Different Pov this chapter.
We finally got onto this world. It took several mission’s worth of salary to hire a black market mage, but it was worth it. We had to. Getting onto a quarantined world was easy. Getting out was the problem.
Skyns was our solution. He was expensive too, but he had a good history of work behind him. We didn’t have to worry about him leaving us stranded. His reputation was too valuable.
That reputation was security in Schema’s universe, and paying for security was always a smart move in the long run. From what we’d seen of this world, that might not be the case this time.
This is a fresh world, yah see. It’s very new, so the eldritch haven’t had time to turn into meat grinders. That’s why none of us thought there would be much here. Even our groups biggest whiner, Mal, jumped for joy when he found out this was our quarantine. Clearing out older world’s with quarantines was a fool’s undertaking. They were always lost to the eldritch ten times our own levels. Not the prettiest sight, if I say so myself.
We didn’t have to worry about that. With the right magician and the right world, we were riding on a high better than easy money. This was our last mission, and we didn’t have to worry about some eldritch horror gobbling us up. Besides for the fact the world was a dirty ball of mud, it wasn’t even that ugly.
Who knew, maybe there was a level 1,000 eldritch boss was here? That wouldn't be too much for us. Once we finished this last assignment, we’d get our legacies from the emperor. Once we got that, we would become members of the royal guard. It was a nice, cushy life after that. We could all finally sit down and enjoy being rich and lazy.
It was one of the few ways out of fighting for us Gors. Our homeworld was taken over by the empire. Most of us were slaves for them. My siblings and I, we were different. All four of us were talented in slaying monsters. Our father was a war hero yah see, and he gave us his blood. With that blood, we promised one another that we would escape.
We were so close. We all traveled together, staying low to the ground. I was the distractor of our group. I didn’t fight the enemy. Instead, I distracted them while the others did their damage. Thry was my older sister and our cleric. She protected me while I fought.
Joce and Mal kept towards the back. They used railguns coated in splintering toxic crystals. It stunted the eldritch’s regeneration. After that, we wore most of them down in a slow grind. It was the safest way we could. Considering how horrific it was dying to an eldritch, anything else was insane.
In fact, the others called me insane for how close I got to most eldritch. I couldn’t blame them. Maybe I was a little bit off. My build was perfect for it though. Endurance, dexterity, and perception let me know what was going on and have the stamina to avoid it. Thry was our team’s planner and charisma sink.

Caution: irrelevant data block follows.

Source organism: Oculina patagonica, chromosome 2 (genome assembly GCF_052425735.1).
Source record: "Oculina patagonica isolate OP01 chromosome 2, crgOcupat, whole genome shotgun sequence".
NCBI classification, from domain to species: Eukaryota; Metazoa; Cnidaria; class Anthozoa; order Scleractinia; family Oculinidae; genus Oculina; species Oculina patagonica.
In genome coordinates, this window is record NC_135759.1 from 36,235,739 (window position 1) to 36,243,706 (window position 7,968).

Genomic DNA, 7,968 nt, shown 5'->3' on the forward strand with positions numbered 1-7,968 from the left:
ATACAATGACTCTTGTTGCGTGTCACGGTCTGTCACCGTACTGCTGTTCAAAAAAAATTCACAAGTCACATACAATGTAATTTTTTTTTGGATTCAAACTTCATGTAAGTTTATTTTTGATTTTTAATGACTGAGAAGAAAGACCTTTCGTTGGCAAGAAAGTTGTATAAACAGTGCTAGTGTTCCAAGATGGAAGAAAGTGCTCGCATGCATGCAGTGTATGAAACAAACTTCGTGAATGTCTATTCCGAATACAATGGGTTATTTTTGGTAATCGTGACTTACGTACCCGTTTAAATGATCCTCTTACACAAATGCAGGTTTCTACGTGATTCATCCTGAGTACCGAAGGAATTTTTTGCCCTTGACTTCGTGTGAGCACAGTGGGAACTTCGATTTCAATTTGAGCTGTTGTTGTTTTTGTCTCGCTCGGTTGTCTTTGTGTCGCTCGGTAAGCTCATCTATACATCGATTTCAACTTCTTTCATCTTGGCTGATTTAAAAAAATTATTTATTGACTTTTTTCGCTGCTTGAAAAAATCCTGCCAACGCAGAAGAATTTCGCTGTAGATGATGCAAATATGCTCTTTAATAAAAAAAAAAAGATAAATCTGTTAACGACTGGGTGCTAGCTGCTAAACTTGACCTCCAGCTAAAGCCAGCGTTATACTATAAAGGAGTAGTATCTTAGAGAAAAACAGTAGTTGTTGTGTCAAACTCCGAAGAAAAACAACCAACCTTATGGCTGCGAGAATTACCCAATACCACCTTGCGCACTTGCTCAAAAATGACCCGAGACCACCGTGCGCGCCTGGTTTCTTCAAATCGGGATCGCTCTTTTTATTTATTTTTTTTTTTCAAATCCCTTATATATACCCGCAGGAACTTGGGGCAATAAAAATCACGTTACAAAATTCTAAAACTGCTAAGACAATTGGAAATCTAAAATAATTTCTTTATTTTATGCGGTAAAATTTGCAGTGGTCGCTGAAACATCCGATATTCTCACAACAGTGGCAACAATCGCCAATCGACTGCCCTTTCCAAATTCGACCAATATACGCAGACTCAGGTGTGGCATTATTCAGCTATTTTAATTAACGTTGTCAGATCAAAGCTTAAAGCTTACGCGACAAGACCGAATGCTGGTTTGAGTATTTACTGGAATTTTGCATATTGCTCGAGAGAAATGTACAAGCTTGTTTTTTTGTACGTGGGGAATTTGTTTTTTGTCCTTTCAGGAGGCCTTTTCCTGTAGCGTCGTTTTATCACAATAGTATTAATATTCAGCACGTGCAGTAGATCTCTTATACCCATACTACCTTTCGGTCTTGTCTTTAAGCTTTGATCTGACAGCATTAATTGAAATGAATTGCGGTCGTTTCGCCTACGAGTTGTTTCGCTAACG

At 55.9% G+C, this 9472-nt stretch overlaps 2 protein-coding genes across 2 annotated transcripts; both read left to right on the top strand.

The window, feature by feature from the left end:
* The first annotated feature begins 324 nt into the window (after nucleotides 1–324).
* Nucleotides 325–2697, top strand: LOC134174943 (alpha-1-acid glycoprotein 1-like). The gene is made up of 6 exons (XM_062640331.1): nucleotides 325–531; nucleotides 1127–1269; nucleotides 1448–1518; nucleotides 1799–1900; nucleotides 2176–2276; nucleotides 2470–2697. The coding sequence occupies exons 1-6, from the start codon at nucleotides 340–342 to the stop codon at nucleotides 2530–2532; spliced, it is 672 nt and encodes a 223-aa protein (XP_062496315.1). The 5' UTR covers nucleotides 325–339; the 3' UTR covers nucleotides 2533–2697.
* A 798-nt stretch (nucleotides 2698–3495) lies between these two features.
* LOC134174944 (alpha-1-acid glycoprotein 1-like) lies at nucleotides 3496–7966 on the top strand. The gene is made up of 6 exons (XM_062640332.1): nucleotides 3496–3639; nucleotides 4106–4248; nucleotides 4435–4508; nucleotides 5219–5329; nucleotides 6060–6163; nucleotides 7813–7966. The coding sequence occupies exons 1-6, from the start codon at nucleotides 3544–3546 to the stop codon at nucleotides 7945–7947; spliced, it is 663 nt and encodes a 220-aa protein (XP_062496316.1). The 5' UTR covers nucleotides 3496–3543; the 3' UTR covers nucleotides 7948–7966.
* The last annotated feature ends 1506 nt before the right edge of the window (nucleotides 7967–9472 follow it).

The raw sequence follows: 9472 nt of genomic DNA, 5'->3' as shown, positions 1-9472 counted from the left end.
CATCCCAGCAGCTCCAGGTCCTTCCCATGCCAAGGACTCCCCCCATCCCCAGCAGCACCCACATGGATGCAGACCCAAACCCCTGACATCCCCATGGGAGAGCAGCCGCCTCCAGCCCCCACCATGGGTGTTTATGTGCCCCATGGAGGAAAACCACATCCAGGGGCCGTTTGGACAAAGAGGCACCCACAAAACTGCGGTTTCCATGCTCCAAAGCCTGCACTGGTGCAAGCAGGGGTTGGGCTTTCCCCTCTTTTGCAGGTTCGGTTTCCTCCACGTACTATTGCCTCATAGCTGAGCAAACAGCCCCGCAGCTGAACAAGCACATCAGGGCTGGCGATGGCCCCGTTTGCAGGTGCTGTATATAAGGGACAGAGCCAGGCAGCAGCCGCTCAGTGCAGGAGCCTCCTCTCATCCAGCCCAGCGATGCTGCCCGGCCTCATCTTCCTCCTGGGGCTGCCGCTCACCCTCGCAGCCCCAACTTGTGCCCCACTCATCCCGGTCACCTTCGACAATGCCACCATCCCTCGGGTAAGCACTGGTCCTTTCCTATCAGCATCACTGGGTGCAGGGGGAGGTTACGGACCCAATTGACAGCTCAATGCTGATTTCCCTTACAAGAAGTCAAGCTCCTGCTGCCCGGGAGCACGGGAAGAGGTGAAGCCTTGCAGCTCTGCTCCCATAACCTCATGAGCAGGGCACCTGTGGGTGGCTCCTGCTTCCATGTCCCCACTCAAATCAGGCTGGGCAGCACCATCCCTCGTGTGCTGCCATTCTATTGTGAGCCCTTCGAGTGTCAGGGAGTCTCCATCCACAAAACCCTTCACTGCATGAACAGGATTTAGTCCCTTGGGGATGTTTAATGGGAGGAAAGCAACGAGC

Mal had the standard dual gunner attributes of dexterity and perception. He invested into luck too. Every group needed a luck sink. Mal was our man in that regards. Joce had the same gunner attributes, but she invested into endurance too for the longevity. All in all, our team was a well balanced group.
The black market mage, Skyns, even gave us a solid boost with his less than legal magic. I was our core pillar though. Without me, the others couldn’t function. I also got to secure all the kills since I was so close. It gave me an edge on exp. The others whined about it a lot, but I was the one in danger every mission. They just rode on my back, like always.
So I got the most experience. That’s why I was level 1,678 and they were all below level 1,500. I deserved the most, and I made sure I always got the most. That’s why I walked into death and always came out by the skin of my teeth.
That’s why I led the group as we walked near the quarantine zone. It was real small, much smaller than other quarantines we heard about. Normally they were the size of cities. This one was a speck in the middle of one.
As we flew in on a shuttle, the quarantined area was a giant, purple bubble on the horizon. The city was cleared out for the most part. It looked like someone had burned down a forest in the middle of the place.
So far, we only saw primitive buildings with ancient tech scattered about. The planet was definitely backwater, that was for sure. At least the sky here was blue and there was enough oxygen to breath. We didn’t need to wear air filters, which made our breathing less noisy.
We landed the ship a while back, opting to walk the last three or so miles. If we flew in, dormant eldritch may awaken. They would dogpile us. It was much safer taking them on one at a time. Considering I was always in the line of fire, I made sure we handled things that way.
In front of me, the rock buildings stretched up to the sky. Windows were shattered throughout the city. Several fights had taken place here. Whatever the native species was, they didn’t die without a fight.
I glanced behind me, hearing Mal kicked a rock behind me. Here I thought it was a native. We hadn’t even seen one of them since coming here. To be honest though, it didn’t take much in the way of eldritch to decimate a newer species. People called it a flaw in Schema’s programming. I called it tough love.
The four others trailed behind me as I sent an impolite gesture at Mal. We all had new, black power armor. With all the light streaming in from the sky, I finally saw the sheen on our armor. It was slick.
The inside of the armor was air conditioned, letting us sit at a pleasant temperature all the time. Unlike cheaper power armor models, it also filtered out excess moisture. When a native plant species grows into your armor, you realize just how important that is. I hated cleaning power armor after a long mission. It took hours.
This new armor didn’t need that. With our integrated obelisks, we voice chatted mid fight. I preferred keeping my voice chat off until the monster was out. Joce and Mal always gossiped about literally nothing that matters. It was annoying, and I hated hearing it all the time.